Alum Kassidy Arena joins the KBIA team


Kasidy Arena:

Yeah, so that’s one of my best stories. I am therefore hard of hearing. So when I went to Mizzou, I was like, you know, thinking, I always knew I wanted to do journalism, I went to TV thinking.

And then I actually worked with Bram from KBIA for one of my very first introductory classes, and I took him aside once, and I was like Bram, look, like, I’m really sorry, but I don’t really think I can, like the radio, I don’t really think it’s gonna be a bit, like, it’s gonna be a big challenge for me, that’s what I was telling him.

And he said, uh, how about, like, meet me at my office, and we can talk about it. So I entered there. And he taught me all about how radio is actually a super visual medium. And he was like, going into the specifics of the genre, you don’t really need to hear that perfectly. You can, for example, look at this sound wave and see if it fits.

It was literally someone from KBIA who taught me that the radio was within my reach. And a girl who wears hearing aids can absolutely do radio a little differently.

Caoilinn Goss:

A lot of the people you cover don’t get much coverage and don’t have much media training, do they? Is part of your job teaching people about media literacy?

Kasidy Arena:

I’m so glad you asked! So part of my beat is kind of, I took on this huge community outreach and community engagement project.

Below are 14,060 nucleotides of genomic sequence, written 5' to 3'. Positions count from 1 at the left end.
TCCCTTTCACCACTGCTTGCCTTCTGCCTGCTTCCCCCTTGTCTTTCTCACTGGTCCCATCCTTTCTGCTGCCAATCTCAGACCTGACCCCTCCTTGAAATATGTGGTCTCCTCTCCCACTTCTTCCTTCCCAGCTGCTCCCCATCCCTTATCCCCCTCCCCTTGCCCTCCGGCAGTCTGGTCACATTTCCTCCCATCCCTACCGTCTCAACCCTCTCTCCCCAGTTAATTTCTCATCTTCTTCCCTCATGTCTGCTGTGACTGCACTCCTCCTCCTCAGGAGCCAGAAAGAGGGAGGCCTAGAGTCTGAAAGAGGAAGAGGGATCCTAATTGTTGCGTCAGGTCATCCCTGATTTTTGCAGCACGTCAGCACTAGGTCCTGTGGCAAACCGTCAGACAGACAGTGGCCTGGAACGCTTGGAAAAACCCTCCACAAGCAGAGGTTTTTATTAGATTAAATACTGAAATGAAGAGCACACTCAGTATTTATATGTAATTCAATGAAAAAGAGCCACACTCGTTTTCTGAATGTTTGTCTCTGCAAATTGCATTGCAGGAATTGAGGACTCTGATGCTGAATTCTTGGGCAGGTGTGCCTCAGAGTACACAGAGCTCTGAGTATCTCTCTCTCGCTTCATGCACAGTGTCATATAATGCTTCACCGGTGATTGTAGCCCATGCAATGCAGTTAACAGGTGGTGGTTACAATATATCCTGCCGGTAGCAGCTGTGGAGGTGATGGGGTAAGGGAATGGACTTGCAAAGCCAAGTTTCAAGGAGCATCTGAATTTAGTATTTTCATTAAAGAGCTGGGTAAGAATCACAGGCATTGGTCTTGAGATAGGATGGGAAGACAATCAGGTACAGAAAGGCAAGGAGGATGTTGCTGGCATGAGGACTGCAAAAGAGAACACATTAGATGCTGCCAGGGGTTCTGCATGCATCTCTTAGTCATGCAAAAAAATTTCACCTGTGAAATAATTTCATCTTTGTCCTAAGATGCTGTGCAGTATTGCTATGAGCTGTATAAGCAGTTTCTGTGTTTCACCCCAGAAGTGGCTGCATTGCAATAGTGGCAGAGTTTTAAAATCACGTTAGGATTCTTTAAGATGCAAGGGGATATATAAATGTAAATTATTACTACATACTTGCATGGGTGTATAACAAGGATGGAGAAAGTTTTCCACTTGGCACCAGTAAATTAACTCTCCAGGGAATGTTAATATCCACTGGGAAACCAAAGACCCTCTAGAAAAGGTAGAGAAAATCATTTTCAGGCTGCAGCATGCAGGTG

So something that I do pretty regularly is I go to immigrant groups, or I go to citizenship classes, talk to groups talking to students about what it means when a reporter wants you talk.

And so the reason I started this project is because my family is from Cuba. So one day, my grandparents talk to me. And they asked me, who tells you what to say on the radio? And I was like, Well, what do you mean, like, I’m writing it!

And they were like, well, but the governor, you know, doesn’t tell you what to say. And I was like, no.

So it completely crossed my mind at the very beginning, that a lot of people in my neighborhood are immigrants or immigrant families, and they don’t have a full understanding of what you know, the freedom of the press means — heck, even American citizens may not really know what a free press is.

So when a reporter talks to you, that’s what you should expect. These are your rights: you can say you don’t want to talk about it, you know, no one is going to force you to talk to us. You can expect a level of confidence, you can expect your story to be told accurately, fairly and truthfully.

So that kind of stuff is something that I think I took for granted. But something that I think is going to make a difference in addition to empowering people to share their stories, but also educating the general public about what their power really is and how journalism can be a vehicle for them.


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